Limit the results

There is still one requirement to implement for the homepage job list: we have to limit the job list to 10 items. That’s simple enough to add the $max parameter to the JobRepository::getActiveJobs() method:
Change the call to getActiveJobs() to include the $max parameter:

Custom Configuration

In the JobController, indexAction method, we have hardcoded the number of max jobs returned for a category. It would have been better to make the 10 limit configurable. In Symfony, you can define custom parameters for your application in the app/config/config.yml file, under the parameters key (if the parameters key doesn’t exist, create it):
This can now be accessed from a controller:

Dinamic Fixtures

For now, you won’t see any difference because we have a very small amount of jobs in our database. We need to add a bunch of jobs to the fixture. So, you can copy and paste an existing job ten or twenty times by hand… but there’s a better way. Duplication is bad, even in fixture files:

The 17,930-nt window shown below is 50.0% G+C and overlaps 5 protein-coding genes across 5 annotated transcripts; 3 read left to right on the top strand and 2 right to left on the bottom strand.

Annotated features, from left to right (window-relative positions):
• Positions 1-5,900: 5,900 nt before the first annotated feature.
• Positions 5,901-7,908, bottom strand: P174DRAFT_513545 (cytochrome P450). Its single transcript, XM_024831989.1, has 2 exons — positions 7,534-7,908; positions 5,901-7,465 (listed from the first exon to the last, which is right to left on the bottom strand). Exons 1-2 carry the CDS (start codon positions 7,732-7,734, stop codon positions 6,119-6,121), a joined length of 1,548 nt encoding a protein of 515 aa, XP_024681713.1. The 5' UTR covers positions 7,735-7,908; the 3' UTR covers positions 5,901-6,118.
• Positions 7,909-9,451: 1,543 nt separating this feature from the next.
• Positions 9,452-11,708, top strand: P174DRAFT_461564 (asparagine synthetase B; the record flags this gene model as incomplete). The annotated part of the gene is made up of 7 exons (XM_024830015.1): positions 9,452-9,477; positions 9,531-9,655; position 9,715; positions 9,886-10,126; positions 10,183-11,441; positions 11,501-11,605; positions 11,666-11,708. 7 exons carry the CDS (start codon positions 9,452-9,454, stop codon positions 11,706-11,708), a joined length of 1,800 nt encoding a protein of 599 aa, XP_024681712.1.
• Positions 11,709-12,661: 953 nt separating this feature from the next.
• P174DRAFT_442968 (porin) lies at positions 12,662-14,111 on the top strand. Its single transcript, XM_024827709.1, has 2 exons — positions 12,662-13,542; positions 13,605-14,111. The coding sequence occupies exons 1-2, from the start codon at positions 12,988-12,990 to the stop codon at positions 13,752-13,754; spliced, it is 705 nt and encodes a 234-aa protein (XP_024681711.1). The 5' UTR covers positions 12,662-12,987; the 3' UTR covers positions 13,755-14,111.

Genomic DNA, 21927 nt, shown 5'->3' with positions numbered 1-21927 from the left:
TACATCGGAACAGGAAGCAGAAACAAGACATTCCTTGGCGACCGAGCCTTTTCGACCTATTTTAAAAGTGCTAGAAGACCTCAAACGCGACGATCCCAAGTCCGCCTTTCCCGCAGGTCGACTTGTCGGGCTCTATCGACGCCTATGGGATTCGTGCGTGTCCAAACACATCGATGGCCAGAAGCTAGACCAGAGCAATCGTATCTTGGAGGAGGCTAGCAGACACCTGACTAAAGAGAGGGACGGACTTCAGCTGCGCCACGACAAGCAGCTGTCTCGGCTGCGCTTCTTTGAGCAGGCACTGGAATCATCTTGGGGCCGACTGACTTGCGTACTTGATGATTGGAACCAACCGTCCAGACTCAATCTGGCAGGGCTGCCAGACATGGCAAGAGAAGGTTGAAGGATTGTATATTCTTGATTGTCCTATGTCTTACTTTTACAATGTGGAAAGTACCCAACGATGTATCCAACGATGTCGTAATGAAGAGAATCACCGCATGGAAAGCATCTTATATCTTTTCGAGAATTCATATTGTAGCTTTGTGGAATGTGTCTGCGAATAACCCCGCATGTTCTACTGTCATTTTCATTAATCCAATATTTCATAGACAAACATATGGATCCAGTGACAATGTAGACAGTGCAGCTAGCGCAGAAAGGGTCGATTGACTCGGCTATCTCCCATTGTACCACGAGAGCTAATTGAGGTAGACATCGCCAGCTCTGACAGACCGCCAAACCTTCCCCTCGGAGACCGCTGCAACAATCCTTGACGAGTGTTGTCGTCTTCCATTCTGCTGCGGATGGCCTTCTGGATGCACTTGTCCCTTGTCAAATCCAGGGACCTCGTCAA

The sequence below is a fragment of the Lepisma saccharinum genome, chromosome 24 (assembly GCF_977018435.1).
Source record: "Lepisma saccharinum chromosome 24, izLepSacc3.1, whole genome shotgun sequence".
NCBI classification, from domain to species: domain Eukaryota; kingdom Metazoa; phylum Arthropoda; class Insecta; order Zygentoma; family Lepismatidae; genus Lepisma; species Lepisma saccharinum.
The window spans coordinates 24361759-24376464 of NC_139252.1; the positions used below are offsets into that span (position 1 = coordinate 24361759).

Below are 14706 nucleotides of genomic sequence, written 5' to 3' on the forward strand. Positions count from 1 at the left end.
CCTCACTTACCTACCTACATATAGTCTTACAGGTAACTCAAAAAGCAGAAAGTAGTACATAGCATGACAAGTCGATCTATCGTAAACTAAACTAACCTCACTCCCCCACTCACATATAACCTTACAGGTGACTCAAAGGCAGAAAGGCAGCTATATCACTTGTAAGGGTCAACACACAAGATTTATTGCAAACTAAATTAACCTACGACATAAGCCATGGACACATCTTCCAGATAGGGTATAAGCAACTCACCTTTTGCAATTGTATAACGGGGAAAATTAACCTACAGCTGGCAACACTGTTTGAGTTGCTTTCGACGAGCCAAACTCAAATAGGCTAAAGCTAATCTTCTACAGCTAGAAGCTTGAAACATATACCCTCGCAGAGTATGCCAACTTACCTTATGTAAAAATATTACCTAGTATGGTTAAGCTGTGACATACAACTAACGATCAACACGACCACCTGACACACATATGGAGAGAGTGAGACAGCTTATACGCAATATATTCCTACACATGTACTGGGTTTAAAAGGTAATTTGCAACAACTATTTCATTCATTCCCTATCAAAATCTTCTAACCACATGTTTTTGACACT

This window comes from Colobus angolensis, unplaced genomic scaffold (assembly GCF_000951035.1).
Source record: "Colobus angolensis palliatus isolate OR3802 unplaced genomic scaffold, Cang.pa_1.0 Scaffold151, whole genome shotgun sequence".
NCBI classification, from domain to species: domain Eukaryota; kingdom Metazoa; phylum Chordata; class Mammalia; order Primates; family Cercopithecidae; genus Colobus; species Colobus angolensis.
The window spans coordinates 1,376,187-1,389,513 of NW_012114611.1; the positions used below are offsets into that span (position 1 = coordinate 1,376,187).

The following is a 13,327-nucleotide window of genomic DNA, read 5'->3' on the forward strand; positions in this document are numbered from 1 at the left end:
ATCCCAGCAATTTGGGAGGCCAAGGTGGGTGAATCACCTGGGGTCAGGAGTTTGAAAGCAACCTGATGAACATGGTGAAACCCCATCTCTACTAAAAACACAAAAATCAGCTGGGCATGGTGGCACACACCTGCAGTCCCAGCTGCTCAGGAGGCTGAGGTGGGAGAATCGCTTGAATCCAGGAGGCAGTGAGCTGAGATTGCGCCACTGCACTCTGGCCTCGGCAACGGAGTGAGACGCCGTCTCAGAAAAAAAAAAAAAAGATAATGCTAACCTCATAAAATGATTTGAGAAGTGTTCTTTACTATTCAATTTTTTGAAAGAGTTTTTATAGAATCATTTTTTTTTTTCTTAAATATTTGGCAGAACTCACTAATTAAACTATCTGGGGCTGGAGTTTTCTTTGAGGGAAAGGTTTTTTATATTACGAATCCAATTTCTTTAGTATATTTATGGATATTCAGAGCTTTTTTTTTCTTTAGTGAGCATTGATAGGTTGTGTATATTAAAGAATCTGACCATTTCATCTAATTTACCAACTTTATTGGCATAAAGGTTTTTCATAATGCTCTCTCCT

You can now reload the fixtures with the doctrine:fixtures:load task and see if only 10 jobs are displayed on the homepage for the Programming category:

Day 6 - limited no of jobs

Secure the Job Page

When a job expires, even if you know the URL, it must not be possible to access it anymore. Try the URL for the expired job (replace the id with the actual id in your database – SELECT id, token FROM job WHERE expires_at < NOW()):


Instead of displaying the job, we need to forward the user to a 404 page. For this we will create a new function in the JobRepository:

The getSingleResult() method throws a DoctrineORMNoResultException exception if no results are returned and a DoctrineORMNonUniqueResultException if more than one result is returned. If you use this method, you may need to wrap it in a try-catch blockand ensure that only one result is returned.

Now change the showAction() from the JobController to use the new repository method:
Now, if you try to get an expired job, you will be forwarded to a 404 page:

Day 6 - no job found

That’s all for today! We will see you again tomorrow, when we’ll be playing with the category page.

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Symfony2 Jobeet Day 5: The Routing

* This article is part of the original Jobeet Tutorial, created by Fabien Potencier, for Symfony 1.4.